Transactions like one he described are more than welcome, because traditional sources of used cars — everything from new-car trade-ins to rental cars — have dried up in dramatic fashion. So dealers have had to get creative.
“We’ve been acquiring a lot of vehicles from our service customers and past customers,” said Cosenzi, adding that her dealerships are now also buying essentially any car that comes off lease, where before they would cherry-pick. “We came up with a really easy five-minute trade process that has helped us generate quite a bit of used vehicle inventory.”
Overall, those signs offering to buy used cars or print, TV, and radio ads stating that ‘no one will pay more for a used car than we will’ are just part of the changed landscape in auto sales.
The dramatically lower volumes of inventory, used cars in the showroom, factory ordering, and essentially selling cars long before they reach the showroom, or even leave the factory, are other components of this altered state, one in which dealers say business is still solid in many respects, but altogether different.
Inventory is perhaps the biggest issue, and it has changed the landscape in all kinds of ways, the most noticeable being the lonesome lots at area car stores. The dealers aren’t used to it, and neither are local residents.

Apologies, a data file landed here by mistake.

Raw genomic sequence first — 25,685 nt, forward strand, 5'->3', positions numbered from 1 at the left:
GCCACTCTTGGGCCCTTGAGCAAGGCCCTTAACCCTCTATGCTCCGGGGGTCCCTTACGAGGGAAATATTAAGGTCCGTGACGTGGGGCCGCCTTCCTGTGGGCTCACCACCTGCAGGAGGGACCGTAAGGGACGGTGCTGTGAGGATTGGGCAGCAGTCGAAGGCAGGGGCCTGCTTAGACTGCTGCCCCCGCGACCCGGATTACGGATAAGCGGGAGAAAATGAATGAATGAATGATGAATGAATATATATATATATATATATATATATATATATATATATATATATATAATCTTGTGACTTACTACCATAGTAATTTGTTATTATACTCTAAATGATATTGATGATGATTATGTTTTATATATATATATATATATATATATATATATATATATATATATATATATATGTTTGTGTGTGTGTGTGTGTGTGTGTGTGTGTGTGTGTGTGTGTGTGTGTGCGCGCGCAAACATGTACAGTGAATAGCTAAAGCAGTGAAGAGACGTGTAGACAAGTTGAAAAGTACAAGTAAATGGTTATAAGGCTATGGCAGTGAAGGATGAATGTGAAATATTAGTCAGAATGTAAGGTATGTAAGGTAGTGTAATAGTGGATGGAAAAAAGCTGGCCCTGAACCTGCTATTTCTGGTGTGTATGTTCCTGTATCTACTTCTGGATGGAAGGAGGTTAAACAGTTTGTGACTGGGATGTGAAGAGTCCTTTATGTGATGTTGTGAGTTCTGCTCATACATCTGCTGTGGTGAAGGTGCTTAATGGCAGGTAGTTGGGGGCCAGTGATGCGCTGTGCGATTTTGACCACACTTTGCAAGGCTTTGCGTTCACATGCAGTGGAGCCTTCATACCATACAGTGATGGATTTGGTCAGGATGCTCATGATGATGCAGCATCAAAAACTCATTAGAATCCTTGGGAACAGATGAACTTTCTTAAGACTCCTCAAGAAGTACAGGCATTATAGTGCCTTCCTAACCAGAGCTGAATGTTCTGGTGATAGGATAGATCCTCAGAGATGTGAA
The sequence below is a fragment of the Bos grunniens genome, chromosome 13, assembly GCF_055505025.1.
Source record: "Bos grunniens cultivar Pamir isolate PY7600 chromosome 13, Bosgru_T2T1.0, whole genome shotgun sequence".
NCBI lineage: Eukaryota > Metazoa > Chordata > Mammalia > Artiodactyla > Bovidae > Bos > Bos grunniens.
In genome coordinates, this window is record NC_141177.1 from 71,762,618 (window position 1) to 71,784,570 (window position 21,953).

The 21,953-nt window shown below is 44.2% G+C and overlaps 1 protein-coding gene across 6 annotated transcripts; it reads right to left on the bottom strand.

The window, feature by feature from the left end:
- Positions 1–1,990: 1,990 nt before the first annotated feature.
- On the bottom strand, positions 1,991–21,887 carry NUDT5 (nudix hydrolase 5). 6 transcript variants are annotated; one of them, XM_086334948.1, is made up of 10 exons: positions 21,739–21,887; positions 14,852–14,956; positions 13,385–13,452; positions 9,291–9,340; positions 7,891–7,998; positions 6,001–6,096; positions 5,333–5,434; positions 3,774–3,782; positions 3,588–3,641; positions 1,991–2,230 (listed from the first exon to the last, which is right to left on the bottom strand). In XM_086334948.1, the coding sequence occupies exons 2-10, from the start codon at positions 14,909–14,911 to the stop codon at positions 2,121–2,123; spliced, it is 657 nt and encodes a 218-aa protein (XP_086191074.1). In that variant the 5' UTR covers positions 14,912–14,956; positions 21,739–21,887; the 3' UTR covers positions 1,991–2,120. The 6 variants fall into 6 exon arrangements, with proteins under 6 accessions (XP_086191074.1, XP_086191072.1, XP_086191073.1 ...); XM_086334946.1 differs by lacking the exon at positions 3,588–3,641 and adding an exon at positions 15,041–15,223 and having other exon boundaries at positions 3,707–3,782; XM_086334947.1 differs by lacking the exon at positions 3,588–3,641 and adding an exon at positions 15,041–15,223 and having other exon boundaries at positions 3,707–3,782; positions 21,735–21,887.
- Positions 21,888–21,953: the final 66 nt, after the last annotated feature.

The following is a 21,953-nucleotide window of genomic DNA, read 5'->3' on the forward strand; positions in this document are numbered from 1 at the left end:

Indeed, Sullivan noted that more than a few people have asked if Balise has divested itself of the massive Chevrolet dealership on West Columbus Avenue. That Chevy store is quite visible from I-91, especially the ramp leading to the South End Bridge, which means people can see — or, in this case, not see — the rows of vans and trucks that have historically populated the south end of the property.
“Every single car that comes in is sold the day it lands there,” he said, adding that this phenomenon helps explain the bare pavement and put the inventory problem in perspective.
But not as well as some of the numbers offered by the dealers we spoke with.
“Where we normally run with 350 to 450 new cars and maybe 150 used cars, now we’re down to south of 100 of both, so we’re at a quarter of our running inventory,” Kuzdzal said.
Sullivan noted that the Balise family of dealerships includes more than a dozen makes, foreign and domestic, each one having inventory issues that have fluctuated over the past several months, with some doing better now than they were in the spring and others still struggling. He noted that, at the huge Honda store on Riverdale Street in West Springfield, there are normally 250 new cars on the lot. One day a few weeks ago, there were seven.
“It’s a situation we certainly haven’t seen, and each manufacturer will hit that low point at a different time. When Honda was out, Toyota had cars; when Toyota was out, Honda had cars. Each month, it kind of moves around, but at this point, heading into the fourth quarter, things will start to get back to what we call a more normal state.”